Contributed by Beverly Alfon
Do you have a collective bargaining agreement with a union that excludes pay for time that employees spend donning and doffing protective clothing? Today, the U.S. Supreme Court heard oral arguments in a case that could determine that you are liable for that time – regardless of what the collective bargaining agreement says.
Generally, the Fair Labor Standards Act (FLSA) requires employers to pay employees for donning and doffing protective clothing, if they are required by law or the employer to change into their work clothes at work. However, the law recognizes an exception to the rule for a unionized workforce where the union and employer have bargained over whether or not employees will be paid for time spent in changing clothes or washing at the beginning or end of each work day. The issue before the Supreme Court is whether or not the protective gear pictured above (flame-retardant pants and jacket, work gloves, steel-toed boots, a hard hat, safety glasses, ear plugs, and a “snood” – a hood that covers the top of the head, the chin, and the neck) is included in the FLSA’s definition of “clothing.”
Sandifer, et al. v. U.S. Steel Corporation is a case that started as a class action on behalf of 800 former and current hourly workers at U.S. Steel’s steel works in Gary, Indiana. The plaintiffs argued that U.S. Steel violated FLSA by failing to pay them for time that they spent putting on and taking off their work clothes in a locker room at the plant. The lower court ruled that in light of the collective bargaining agreement that excluded pay for that time, U.S. Steel was not required to pay the employees for that time. On appeal, the Seventh Circuit agreed and held that the case should be dismissed. The plaintiffs sought review by the U.S. Supreme Court, which agreed to consider the issue.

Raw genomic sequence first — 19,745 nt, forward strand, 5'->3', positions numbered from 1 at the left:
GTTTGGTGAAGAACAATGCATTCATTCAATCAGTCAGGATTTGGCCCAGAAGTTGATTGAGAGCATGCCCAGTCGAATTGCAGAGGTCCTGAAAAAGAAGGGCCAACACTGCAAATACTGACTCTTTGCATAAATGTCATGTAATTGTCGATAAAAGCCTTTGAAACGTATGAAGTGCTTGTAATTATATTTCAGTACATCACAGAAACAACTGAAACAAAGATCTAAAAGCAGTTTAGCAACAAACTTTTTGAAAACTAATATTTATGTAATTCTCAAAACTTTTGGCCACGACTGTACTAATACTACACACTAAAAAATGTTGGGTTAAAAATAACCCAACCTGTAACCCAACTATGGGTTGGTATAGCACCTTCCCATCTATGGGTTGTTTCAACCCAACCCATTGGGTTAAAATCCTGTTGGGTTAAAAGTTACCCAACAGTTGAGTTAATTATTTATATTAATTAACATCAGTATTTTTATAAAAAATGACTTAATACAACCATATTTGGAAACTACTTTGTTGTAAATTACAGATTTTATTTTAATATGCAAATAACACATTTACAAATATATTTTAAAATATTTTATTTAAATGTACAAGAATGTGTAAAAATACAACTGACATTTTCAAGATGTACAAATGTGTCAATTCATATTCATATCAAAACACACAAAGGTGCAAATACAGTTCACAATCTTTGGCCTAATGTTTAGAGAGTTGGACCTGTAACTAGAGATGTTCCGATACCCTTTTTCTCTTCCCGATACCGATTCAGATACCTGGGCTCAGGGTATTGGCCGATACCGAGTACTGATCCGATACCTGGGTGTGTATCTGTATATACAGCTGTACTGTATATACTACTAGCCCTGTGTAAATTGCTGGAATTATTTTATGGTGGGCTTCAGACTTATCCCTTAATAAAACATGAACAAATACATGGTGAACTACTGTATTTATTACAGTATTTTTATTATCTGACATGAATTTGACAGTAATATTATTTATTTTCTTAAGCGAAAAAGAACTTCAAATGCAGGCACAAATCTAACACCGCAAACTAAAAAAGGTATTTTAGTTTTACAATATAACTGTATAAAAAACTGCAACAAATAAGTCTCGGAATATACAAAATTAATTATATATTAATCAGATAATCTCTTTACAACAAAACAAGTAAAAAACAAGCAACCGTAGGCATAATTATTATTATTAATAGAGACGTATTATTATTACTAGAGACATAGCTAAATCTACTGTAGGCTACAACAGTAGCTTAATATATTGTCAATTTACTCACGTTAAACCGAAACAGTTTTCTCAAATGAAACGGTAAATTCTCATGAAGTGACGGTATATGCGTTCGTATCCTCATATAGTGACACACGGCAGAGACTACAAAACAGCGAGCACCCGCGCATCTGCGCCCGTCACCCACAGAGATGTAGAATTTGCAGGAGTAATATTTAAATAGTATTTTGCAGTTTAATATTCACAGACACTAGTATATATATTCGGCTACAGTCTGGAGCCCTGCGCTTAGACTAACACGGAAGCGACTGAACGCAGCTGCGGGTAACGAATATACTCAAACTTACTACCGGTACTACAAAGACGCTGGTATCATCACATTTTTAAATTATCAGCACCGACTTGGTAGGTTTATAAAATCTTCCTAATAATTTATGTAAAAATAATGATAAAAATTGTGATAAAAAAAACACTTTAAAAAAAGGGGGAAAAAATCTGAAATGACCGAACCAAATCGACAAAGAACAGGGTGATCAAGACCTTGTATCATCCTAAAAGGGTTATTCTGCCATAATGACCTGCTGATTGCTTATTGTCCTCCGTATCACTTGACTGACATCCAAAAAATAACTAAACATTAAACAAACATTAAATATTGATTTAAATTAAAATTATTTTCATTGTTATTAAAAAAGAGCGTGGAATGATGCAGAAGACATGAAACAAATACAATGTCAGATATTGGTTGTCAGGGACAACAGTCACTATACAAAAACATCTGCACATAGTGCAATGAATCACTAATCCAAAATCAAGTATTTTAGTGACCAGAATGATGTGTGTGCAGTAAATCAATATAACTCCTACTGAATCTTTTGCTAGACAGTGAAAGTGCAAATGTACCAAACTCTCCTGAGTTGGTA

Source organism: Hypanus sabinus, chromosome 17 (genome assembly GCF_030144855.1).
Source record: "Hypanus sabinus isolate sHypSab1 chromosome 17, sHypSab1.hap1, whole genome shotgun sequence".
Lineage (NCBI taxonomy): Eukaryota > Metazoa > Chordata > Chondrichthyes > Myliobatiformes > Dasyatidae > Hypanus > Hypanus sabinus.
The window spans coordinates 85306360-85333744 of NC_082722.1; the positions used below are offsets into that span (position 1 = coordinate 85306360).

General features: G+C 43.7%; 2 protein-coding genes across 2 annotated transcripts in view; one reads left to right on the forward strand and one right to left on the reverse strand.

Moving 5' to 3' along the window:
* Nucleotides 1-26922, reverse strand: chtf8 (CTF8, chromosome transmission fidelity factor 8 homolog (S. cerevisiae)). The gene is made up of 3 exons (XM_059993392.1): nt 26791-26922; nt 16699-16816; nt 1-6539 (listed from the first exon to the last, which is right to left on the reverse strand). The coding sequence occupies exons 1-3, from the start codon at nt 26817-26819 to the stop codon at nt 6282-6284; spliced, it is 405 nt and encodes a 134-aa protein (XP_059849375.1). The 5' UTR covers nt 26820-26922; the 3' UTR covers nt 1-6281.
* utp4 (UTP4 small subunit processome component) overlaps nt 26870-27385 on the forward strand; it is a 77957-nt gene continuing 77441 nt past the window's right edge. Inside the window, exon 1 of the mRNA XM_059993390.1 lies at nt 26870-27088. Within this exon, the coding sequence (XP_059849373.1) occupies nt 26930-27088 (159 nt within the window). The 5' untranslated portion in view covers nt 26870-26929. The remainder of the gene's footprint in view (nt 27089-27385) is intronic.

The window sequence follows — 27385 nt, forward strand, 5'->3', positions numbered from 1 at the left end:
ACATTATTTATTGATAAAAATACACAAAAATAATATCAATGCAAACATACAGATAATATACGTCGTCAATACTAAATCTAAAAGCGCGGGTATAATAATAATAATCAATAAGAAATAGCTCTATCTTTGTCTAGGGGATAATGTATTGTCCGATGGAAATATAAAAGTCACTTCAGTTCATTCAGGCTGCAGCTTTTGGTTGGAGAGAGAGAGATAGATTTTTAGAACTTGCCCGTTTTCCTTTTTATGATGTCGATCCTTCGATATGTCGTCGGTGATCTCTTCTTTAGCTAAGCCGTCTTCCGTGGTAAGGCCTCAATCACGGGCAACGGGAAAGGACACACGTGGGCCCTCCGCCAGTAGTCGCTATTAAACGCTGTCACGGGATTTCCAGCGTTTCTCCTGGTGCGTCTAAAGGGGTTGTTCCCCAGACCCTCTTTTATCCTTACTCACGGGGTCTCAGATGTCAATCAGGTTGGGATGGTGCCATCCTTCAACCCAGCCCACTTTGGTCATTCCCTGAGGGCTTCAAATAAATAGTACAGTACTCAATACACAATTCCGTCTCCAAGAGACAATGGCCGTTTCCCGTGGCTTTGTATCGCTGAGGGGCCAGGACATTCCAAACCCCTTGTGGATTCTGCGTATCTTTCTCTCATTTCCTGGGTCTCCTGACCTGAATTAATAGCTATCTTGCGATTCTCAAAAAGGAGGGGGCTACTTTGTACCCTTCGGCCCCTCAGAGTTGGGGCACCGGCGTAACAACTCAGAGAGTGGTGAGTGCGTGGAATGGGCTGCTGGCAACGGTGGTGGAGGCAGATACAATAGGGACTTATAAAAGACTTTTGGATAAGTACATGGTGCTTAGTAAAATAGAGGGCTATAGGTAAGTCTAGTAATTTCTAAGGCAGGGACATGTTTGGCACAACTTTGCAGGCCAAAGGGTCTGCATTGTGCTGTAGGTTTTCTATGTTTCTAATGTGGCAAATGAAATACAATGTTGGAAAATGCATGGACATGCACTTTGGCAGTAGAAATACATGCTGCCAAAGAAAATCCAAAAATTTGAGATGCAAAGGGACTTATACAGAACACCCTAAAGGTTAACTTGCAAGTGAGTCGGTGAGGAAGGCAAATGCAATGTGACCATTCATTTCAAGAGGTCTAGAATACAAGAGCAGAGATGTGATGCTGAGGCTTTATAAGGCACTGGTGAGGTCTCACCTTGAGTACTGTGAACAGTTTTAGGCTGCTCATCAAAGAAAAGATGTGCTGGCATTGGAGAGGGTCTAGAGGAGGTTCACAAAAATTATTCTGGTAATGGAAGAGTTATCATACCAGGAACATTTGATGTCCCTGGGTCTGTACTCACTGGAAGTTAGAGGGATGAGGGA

There is a split among the courts. Unlike the Seventh Circuit and others, the Ninth Circuit (Alvarez, et al. v. IBP, Inc., 339 F.3d 894 (9th Cir. 2003)) interprets “clothing” to exclude “safety equipment” from the FLSA exception, characterizing it as “different in kind from typical clothing.” The Department of Labor has also gone back and forth on its interpretation of “clothing” – but recently did an about-face in this case, broadly interpreting “clothing” in favor of employers.
BOTTOM LINE: If the Court determines that this type of protective wear is NOT “clothing,” employers who negotiated an exclusion of payment for donning and doffing of clothing may be liable for significant backpay for time that employees have spent donning and doffing protective gear, regardless of what the union agreed to in writing. On the other hand, if the Supreme Court determines that the donning and doffing of protective gear falls within the FLSA exception and may be negotiated out between the employer and union, applicable state wage and labor laws may nonetheless require compensation. We will continue to monitor these developments and keep you informed.